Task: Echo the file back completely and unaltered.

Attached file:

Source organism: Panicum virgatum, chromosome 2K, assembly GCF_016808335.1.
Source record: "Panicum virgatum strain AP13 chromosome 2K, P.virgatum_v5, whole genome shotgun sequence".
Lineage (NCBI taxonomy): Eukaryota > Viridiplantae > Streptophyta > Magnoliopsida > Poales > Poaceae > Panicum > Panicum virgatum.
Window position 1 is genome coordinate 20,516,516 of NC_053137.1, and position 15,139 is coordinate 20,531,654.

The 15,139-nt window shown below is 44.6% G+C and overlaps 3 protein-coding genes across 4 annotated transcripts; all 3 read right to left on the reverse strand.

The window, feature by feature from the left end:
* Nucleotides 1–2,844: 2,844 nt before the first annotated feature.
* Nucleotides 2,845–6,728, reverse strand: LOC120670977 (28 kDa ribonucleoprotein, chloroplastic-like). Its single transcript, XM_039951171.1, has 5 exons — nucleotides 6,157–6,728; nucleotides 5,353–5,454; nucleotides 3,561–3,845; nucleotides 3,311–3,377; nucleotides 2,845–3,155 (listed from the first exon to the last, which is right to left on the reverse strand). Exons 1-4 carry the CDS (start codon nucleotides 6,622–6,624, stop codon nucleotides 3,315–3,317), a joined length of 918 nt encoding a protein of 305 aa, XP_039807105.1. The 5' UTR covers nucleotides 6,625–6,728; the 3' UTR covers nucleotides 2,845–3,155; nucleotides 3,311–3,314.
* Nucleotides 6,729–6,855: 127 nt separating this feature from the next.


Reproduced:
Source organism: Panicum virgatum, chromosome 2K, assembly GCF_016808335.1.
Source record: "Panicum virgatum strain AP13 chromosome 2K, P.virgatum_v5, whole genome shotgun sequence".
Lineage (NCBI taxonomy): Eukaryota > Viridiplantae > Streptophyta > Magnoliopsida > Poales > Poaceae > Panicum > Panicum virgatum.
Window position 1 is genome coordinate 20,516,516 of NC_053137.1, and position 15,139 is coordinate 20,531,654.

The 15,139-nt window shown below is 44.6% G+C and overlaps 3 protein-coding genes across 4 annotated transcripts; all 3 read right to left on the reverse strand.

The window, feature by feature from the left end:
* Nucleotides 1–2,844: 2,844 nt before the first annotated feature.
* Nucleotides 2,845–6,728, reverse strand: LOC120670977 (28 kDa ribonucleoprotein, chloroplastic-like). Its single transcript, XM_039951171.1, has 5 exons — nucleotides 6,157–6,728; nucleotides 5,353–5,454; nucleotides 3,561–3,845; nucleotides 3,311–3,377; nucleotides 2,845–3,155 (listed from the first exon to the last, which is right to left on the reverse strand). Exons 1-4 carry the CDS (start codon nucleotides 6,622–6,624, stop codon nucleotides 3,315–3,317), a joined length of 918 nt encoding a protein of 305 aa, XP_039807105.1. The 5' UTR covers nucleotides 6,625–6,728; the 3' UTR covers nucleotides 2,845–3,155; nucleotides 3,311–3,314.
* Nucleotides 6,729–6,855: 127 nt separating this feature from the next.